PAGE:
As we explored the site, Beth explained how the fort is still very much alive. Every year the re-enactors focus on a different year in the fort’s history, and considering Fort Carillon was built by the French in 1755 (the British took the fort in 1759 and renamed it Fort Ticonderoga), there are a lot of stories to tell and every visit is a different experience.
“One of the innovations of our museum is every year we tell a different part of the story,” Beth said. “What that means is our staff takes a deep dive into our museum collection, and the narrative and what we do here changes accordingly. This summer covers 1781."
Next year things will shift to 1758, when French soldiers were there. Holidays and special events are the only exception to the theme.
From the water
Our next stop was the shore of Lake Champlain, a huge waterbody that’s situated between New York and Vermont. It’s 125 miles long, 12 miles at its widest point, and 400 feet at its deepest point. A wide path goes downhill from the fort, offering a stunning view of the lake, then it passes through The King’s Garden on its way to the dock, where the 90 minute boat tour begins. I swear I’m not making this up — a bald eagle soared overhead as we crossed the lawn on our approach to the dock.
The ride aboard the Carillon is highly recommended. As we slowly crisscrossed the lake, we peered up at the fort as the tour guide told us tales of battles past. Too much detail would ruin the cruise, so here are my highlights: sunken ships, failed attacks, and lots of fortification building. Yeah, it’s super interesting.
After the cruise, we explored The Discovery Garden and The King’s Garden. The former is a cool, interpretive garden geared toward kids, but it’s pretty cool for adults to see, too. The King’s Garden is not to be missed. It’s a gorgeous walled-in courtyard of brick walkways and stunning flower gardens, modeled after an English estate. We lingered there for a while, amongst the poppies and butterflies, imaging garden parties and other posh gatherings.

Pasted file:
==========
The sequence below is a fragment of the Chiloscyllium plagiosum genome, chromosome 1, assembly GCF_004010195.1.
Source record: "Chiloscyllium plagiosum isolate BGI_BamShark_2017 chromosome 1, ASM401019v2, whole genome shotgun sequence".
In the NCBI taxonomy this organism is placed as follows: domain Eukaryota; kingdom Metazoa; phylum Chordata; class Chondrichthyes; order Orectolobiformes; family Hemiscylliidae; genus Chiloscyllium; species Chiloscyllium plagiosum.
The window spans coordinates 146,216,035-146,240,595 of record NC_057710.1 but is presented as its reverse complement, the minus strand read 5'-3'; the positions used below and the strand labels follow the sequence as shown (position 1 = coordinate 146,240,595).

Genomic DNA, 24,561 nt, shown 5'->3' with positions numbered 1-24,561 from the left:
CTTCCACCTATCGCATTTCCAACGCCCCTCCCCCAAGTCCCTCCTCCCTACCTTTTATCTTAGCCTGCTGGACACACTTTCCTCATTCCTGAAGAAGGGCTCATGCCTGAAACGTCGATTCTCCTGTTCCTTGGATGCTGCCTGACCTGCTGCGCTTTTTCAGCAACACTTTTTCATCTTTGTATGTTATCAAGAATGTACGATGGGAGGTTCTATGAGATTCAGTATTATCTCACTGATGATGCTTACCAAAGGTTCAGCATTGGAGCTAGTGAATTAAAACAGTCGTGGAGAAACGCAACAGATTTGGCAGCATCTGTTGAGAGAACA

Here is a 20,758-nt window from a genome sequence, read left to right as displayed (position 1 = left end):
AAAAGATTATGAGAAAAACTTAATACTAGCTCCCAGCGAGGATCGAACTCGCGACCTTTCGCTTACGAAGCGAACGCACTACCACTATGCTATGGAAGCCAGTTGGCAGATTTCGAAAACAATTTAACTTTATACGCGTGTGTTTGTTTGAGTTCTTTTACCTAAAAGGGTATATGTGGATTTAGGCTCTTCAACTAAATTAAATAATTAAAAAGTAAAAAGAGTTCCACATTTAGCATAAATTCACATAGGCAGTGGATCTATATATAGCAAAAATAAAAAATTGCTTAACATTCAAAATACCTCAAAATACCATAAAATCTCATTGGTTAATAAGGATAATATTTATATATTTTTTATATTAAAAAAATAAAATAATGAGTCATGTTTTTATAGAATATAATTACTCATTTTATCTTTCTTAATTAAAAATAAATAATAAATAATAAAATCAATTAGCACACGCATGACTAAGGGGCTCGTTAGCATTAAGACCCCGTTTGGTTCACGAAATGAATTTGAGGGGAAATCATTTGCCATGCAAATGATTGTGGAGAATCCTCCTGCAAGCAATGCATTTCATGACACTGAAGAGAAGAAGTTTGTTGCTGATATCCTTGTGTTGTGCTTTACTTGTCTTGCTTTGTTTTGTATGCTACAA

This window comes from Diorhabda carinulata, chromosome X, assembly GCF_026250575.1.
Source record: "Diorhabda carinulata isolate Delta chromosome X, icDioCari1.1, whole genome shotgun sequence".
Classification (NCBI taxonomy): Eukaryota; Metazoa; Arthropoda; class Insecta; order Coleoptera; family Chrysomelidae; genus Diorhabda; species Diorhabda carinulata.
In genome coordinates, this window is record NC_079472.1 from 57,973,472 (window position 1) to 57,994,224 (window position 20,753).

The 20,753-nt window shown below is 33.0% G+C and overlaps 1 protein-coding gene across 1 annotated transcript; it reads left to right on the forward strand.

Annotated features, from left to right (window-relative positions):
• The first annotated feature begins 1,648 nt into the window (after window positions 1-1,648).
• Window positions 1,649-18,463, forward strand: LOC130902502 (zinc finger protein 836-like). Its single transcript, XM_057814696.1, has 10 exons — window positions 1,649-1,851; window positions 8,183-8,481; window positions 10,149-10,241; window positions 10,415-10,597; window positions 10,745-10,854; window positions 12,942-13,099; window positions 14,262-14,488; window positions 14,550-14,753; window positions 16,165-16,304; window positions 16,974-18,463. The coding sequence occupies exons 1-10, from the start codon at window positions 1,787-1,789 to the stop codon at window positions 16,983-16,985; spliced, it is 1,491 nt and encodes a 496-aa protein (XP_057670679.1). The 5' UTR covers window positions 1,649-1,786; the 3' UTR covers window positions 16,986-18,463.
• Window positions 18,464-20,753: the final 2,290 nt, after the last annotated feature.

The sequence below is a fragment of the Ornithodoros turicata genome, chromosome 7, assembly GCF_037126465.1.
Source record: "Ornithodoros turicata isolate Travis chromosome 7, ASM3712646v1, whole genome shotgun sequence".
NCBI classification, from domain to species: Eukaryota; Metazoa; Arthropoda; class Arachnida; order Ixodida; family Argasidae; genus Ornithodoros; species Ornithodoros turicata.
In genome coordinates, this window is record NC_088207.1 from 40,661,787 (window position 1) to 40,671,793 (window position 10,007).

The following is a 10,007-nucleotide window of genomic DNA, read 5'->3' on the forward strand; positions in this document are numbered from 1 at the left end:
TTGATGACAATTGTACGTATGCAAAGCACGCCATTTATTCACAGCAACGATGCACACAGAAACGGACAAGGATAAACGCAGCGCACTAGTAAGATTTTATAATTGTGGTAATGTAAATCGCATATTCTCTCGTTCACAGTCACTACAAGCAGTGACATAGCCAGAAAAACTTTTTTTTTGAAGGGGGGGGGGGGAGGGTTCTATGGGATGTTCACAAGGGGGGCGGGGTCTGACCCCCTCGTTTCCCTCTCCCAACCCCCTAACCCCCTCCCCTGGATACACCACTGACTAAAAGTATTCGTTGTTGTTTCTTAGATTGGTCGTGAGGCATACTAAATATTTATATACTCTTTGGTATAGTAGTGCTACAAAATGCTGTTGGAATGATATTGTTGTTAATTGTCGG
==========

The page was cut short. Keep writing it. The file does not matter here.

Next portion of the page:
The final leg of our journey was exploring the fort. Walk through any of the building’s open doors and you’ll find displays filled with artifacts found here. Among them is the largest collection of 18th and early 19th century in the western hemisphere, and the largest collection of military clothing from the 18th century in America. Interpretive displays flesh out the long history of this incredible place, and swords that saved — and took — people’s lives are proudly displayed.
An entire day could be spent milling from room to room, but we had one more stop to make. Leaving the fort, we passed battlefields with walking trails and made our way up nearby Mount Defiance. From atop this little hill the fort is in plain view, and so is a vast stretch of Lake Champlain and the Green Mountains in Vermont. Even without the history, it’s an amazing place to visit, but the history does add a different perspective. Just think of the ships battling the fort from the water, the air rife with shouts and cannon fire. It all happened right here, and we have the fort to prove it.